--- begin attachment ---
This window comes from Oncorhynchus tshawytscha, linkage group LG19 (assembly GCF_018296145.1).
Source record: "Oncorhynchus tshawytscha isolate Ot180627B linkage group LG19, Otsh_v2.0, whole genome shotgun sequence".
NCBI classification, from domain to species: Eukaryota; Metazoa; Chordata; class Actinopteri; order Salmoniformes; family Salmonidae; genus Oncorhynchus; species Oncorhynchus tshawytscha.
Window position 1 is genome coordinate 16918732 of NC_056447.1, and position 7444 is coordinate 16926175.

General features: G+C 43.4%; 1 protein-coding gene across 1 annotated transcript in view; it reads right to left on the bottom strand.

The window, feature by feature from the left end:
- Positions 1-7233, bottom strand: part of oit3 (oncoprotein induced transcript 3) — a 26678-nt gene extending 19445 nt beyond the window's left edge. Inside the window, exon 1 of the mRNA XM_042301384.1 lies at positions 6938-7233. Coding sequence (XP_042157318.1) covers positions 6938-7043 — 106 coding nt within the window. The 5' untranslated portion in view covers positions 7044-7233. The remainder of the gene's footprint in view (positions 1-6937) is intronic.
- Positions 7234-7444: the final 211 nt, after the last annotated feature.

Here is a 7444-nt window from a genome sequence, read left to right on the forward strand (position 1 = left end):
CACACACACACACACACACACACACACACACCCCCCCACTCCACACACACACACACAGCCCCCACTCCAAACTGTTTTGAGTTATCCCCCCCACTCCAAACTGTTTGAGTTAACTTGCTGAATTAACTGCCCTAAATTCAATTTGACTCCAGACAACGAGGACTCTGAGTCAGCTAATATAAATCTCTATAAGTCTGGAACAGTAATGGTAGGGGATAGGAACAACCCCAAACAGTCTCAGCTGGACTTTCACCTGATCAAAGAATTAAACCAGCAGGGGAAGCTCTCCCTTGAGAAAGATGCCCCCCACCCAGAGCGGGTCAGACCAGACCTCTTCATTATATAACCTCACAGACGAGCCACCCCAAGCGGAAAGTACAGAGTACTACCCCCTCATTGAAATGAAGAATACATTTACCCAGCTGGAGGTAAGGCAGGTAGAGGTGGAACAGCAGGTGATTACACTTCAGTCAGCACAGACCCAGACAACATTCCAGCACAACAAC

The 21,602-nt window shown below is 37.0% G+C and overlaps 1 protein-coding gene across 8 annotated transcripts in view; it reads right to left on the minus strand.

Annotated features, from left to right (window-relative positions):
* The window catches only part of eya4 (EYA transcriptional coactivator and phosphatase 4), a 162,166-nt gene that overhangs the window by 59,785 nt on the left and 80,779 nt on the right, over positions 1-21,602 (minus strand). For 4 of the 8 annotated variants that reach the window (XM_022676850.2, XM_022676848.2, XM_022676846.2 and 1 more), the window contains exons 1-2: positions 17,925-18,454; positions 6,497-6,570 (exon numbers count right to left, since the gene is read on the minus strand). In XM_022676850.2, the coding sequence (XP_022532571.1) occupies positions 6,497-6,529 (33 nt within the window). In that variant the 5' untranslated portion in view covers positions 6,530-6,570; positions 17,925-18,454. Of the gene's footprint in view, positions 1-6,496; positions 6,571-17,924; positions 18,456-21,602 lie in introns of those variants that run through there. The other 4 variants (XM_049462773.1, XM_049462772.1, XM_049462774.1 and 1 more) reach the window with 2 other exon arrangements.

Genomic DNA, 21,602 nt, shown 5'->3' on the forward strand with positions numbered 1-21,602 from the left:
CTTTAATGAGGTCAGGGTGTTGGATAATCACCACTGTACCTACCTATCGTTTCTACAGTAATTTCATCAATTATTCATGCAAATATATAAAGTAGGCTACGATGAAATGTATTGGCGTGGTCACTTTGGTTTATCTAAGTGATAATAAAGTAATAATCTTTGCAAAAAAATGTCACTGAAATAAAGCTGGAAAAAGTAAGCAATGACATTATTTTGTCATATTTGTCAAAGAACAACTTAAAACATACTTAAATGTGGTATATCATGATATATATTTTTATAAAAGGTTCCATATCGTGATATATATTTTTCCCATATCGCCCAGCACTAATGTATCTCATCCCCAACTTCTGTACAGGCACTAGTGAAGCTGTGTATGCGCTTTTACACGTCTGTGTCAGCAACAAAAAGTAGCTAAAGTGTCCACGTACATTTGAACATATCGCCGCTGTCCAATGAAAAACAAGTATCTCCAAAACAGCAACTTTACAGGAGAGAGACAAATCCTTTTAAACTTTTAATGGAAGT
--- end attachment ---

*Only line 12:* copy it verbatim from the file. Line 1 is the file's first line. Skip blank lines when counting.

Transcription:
Annotated features, from left to right (window-relative positions):